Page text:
What is PIP and How Does it Work or How Does Insurance Pay My Medical Bills in a Car Accident?
Personal Injury Protection (PIP) refers to the section of an automobile insurance policy that provides for the payment of medical treatment for the named insured and others who may be covered under the named insured’s policy. Because New Jersey is a “no fault” state, medical bills for injuries sustained in an automobile accident are paid by the insured party’s own automobile insurance carrier under PIP.
If you get into an automobile accident, it is very important that you inform the hospital and/or treating doctors that you were in fact in an automobile accident, and that your medical bills should be submitted through PIP for payment. If medical expenses resulting from an automobile accident are paid through your health insurance, and you subsequently have a claim against the other driver, the proceeds from any settlement or verdict in that matter may be subject to a lien asserted on behalf of your health insurance carrier. This will depend on whether your health insurance policy qualifies as an ERISA based self-funded plan under federal law. To avoid this, all medical bills causally related to an automobile accident should be paid through PIP.
If you are injured in an automobile accident and do not own a car, there are several sources in which you may be entitled to receive PIP benefits. N.J.S.A 39:6A-4 provides that, every standard automobile policy in New Jersey must provide PIP coverage for the benefit of the named insured, resident family members, as well as occupants and permissive users of the insured’s vehicle. Thus, if you do not own a car, the first source in which you may be entitled to PIP benefits is through a resident relative’s automobile insurance. This means that if you are hurt in an automobile accident, you may be entitled to medical coverage through the insurance policy of your spouse, parent, child or sibling; assuming you both have the same primary residence. This is regardless of whether you were driving that family member’s automobile or not. If you do not have a resident family member in which to obtain PIP benefits, you would then be entitled to PIP benefits under the insurance policy of the automobile in which you were a driver or passenger.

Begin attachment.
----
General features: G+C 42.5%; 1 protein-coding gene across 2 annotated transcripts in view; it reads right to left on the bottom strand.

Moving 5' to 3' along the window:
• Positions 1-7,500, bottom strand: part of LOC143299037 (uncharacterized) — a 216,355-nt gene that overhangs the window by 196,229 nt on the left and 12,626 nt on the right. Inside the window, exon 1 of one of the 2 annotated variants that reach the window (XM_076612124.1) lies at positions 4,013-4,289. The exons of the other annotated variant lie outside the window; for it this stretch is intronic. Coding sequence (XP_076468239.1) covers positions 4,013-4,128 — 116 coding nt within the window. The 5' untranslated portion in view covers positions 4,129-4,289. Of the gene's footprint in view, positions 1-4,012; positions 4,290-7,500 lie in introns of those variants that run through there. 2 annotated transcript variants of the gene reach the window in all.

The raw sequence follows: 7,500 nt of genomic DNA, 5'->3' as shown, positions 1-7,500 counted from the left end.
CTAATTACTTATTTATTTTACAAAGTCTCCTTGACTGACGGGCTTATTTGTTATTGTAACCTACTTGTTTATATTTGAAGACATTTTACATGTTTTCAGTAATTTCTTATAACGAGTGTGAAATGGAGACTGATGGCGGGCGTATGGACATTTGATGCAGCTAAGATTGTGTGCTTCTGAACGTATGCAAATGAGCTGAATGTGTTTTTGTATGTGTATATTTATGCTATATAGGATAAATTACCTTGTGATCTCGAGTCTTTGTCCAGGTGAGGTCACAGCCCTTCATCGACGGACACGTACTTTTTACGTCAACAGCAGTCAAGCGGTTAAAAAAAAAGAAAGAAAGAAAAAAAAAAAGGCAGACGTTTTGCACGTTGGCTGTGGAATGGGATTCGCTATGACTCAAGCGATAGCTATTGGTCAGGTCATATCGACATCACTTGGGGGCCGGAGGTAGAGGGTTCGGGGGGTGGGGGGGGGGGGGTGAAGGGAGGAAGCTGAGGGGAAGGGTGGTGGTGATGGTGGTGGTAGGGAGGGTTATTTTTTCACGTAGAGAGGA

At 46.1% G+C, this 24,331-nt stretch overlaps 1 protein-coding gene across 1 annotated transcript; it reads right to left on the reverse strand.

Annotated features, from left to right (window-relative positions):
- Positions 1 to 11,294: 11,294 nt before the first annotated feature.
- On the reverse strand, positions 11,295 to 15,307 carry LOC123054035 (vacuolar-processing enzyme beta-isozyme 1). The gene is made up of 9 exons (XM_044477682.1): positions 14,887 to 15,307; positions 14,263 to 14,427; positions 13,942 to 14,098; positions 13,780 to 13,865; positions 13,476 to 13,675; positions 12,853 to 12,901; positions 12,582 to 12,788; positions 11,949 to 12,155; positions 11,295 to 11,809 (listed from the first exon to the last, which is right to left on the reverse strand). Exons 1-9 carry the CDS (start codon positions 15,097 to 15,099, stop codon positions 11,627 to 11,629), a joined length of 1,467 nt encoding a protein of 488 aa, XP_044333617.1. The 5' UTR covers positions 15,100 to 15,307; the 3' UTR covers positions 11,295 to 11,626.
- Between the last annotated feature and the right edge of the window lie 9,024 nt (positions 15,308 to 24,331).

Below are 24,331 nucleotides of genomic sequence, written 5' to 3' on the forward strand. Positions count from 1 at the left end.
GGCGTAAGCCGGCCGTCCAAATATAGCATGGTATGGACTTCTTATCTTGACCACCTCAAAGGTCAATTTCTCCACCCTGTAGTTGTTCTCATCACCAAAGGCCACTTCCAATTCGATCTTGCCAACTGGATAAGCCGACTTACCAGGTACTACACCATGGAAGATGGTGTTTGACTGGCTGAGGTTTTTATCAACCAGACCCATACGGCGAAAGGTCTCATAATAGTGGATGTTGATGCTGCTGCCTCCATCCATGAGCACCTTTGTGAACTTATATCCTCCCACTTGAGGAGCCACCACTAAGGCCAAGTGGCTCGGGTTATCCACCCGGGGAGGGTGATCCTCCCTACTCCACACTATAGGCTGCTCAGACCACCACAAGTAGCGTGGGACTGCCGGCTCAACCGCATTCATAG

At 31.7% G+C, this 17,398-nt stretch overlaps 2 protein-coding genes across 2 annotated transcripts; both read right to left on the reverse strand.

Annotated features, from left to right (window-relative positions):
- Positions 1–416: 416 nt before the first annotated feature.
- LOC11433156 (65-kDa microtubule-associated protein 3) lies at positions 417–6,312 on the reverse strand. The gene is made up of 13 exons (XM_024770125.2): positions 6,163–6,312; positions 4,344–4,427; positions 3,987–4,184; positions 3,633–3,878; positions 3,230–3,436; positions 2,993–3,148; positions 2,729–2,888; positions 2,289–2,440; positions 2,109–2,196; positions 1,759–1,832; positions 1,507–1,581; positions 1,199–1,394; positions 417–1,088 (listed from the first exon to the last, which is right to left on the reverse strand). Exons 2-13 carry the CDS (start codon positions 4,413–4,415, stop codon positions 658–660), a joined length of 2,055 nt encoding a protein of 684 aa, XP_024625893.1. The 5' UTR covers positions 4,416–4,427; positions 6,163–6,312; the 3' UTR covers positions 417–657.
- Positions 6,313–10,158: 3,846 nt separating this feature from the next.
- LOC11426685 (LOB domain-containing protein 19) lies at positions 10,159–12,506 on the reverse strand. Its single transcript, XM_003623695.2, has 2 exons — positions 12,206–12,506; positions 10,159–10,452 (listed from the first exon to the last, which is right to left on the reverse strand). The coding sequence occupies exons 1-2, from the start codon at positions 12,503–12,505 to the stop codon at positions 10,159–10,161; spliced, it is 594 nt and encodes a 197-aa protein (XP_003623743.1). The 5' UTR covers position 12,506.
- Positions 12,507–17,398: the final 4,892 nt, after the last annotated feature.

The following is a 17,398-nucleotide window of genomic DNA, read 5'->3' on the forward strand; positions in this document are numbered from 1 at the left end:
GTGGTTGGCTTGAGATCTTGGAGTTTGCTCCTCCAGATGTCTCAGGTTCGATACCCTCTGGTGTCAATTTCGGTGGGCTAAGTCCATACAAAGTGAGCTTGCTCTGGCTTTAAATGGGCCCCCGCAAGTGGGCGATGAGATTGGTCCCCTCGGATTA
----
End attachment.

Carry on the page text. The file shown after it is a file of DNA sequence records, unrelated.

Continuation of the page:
Essentially the way PIP benefits work is your automobile insurance carrier provides for the payment of all causally related medical expenses incurred as a result of an automobile related accident subject to the following three exceptions: (1) most policies contain a $250 deductible (although a larger deductible may be selected); this initial amount must be paid by the individual receiving the benefits; (2) PIP is then responsible for 80% of your medical bills up to a total of $5,000; you are responsible for the remaining 20%. PIP will then pay 100% of all remaining medical expenses from $5,000 up to your elected coverage limit; and (3) All medical expenses billed to PIP must conform with the fee schedule as set forth by the New Jersey No Fault Insurance statute. Under this law, medical care providers are only allowed to charge up to a specific amount for your medical care incurred as a result of an automobile accident. These amounts are set forth in the statutory fee schedule. Should your medical care provider charge you an amount in excess of the statutory limit, neither you nor your PIP carrier is responsible for the payment of any amounts over the fee schedule.
When purchasing automobile insurance there are several elections that you can make regarding PIP benefits that you should be cautious of. First, you should purchase full $250,000 of PIP medical expense coverage. You may elect to purchase less coverage in the amounts of $15,000; $50,000; $ 75,000; or $150,000; however, if you do, you may not have enough insurance to obtain all of the medical treatment you need or to pay for all of your medical bills. Further, the savings is not generally significant in light of what you give up.
Next, the standard deductible amount for PIP benefits is generally $250. You may elect a higher deductible amount of $500; $750 or $1000. Keep in mind that the election of a higher deductible would apply to PIP benefits for a resident family member but not to a passenger or a permissive user receiving benefits under the policy of the automobile in which he or she was traveling.
Possibly the most costly mistake you can make when making your elections regarding PIP benefits is to elect healthcare primary. Electing health insurance primary means that your health insurance would be responsible for you medical bills and not your automobile insurance. There are several pitfalls to making this election, and it is strongly advised against. First, your health insurance plan may not provide coverage for automobile accidents at all, and may not cover all of your family members. Further, some of your bills may not be paid because of deductibles and fee schedules. Also, if your health insurance pays your medical bills and you obtain monetary damages in a civil lawsuit, your insurer may have a subrogation interest in which you would be responsible for reimbursement of medical expenses related to an automobile accident; this means that money that is for your injuries would have to go to pay medical bills that were already paid by insurance. Even though you may potentially have to pay back the medical bills to the insurer, you cannot recover those losses from the person who caused the accident. Therefore there is a significant risk in making health care primary. Since it requires an attorney or someone with familiarity with the law and access to all healthcare plan documents to determine the precise repercussions of making health care primary, we recommend against doing so in order to protect you.
Contact the New Jersey injury lawyers of Levinson Axelrod, P.A., today by calling 800-346-5529 to learn more about your legal options.